The postman might not always ring twice, but if you’re lucky she’ll pick your door and knock nicely. A few things have to be just right though. You have to live in a particular Montreal village and your factrice has to be Patsy Van Roost, probably the most inventive, determined and whimsical letter carrier you’ll ever meet.
The ave du Parc artist has been delivering Valentine invitations for the past week. With a little help from a growing number of people, she is going door to door asking, est-ce que l’amour fleurit ici? Well does it?
There’s something about Mile End that seems to encourage a sort of free-flowing practice of public art. I’m thinking Glen LeMesurier (and here) or Trixi Rittenhouse. And there are others, you see it everywhere here. What is it about public art, sharing, and Mile End that goes so well together? I recently visited Patsy at her rambling Parc avenue apartment and we talked about this project, and the many that have come before it.
So, what is it you are doing exactly?
I wanted to do a project for Valentine’s. Basically, I wanted to see where love is cultivated in the Mile End. My favourite holiday is Halloween because you can knock on your neighbour’s door. Everyone is outside and talking. It’s amazing. So I wanted to replicate that a little bit.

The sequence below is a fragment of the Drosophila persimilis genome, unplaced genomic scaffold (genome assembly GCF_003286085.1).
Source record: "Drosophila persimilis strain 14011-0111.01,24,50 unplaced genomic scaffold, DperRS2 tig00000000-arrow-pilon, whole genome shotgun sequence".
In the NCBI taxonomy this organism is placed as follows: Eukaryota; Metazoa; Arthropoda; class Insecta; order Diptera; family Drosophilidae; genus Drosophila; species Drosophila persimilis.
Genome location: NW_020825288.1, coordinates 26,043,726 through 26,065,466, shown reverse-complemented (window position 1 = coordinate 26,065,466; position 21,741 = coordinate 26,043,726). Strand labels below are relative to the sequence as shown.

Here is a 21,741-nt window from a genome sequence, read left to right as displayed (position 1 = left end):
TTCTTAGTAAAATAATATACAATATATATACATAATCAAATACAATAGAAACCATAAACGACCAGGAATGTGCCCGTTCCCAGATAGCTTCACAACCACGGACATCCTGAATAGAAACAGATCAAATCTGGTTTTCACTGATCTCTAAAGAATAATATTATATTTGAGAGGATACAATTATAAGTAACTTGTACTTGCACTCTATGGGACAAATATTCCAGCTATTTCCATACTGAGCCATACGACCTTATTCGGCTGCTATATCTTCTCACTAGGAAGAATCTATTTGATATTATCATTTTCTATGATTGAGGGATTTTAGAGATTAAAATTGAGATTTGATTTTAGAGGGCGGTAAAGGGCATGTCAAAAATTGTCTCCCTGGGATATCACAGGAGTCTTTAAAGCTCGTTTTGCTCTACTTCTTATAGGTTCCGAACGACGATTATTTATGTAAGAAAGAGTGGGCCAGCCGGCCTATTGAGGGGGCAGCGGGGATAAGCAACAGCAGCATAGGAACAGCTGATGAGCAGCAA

I’m delivering a simple invitation, with a heart sewn on every one. To make it distinctive and maybe they won’t think it’s junk and throw it out. So I delivered 1000 so far. The notice invites them to register online and share their love secrets, like sharing a recipe. I also have a Facebook page, L’amour dans le Mile End. Luckily so many people are helping me deliver, which is great. Because Mile End is big!
Once they join, then what happens?
People fill out a form that asks for their secret recipe for love. How do you cultivate love in your household? It has to be 140 characters maximum. I don’t want to get long recipes!
Then I’ll start tagging. Not Facebook tagging, real tagging. I’m printing beautiful silkscreens, which will be sewn into pockets or bags. We can attached these to a fence or a tree or a mailbox outside the person’s house. It will be public. From the 1st to the 13th, they will be up but just as visual tags. Just to say that l’amour fleurit ici. It creates a kind of anticipation. Love blooms here! People have until the 7th to sign up. Then on the 14th, the pockets will suddenly be filled with that person’s recipes. People can go door to door and collect and read each other’s recipes. And it’s any kind of love, doesn’t have to be about being in a couple. Could be family, single, friends, roommates, children, pets. Just love.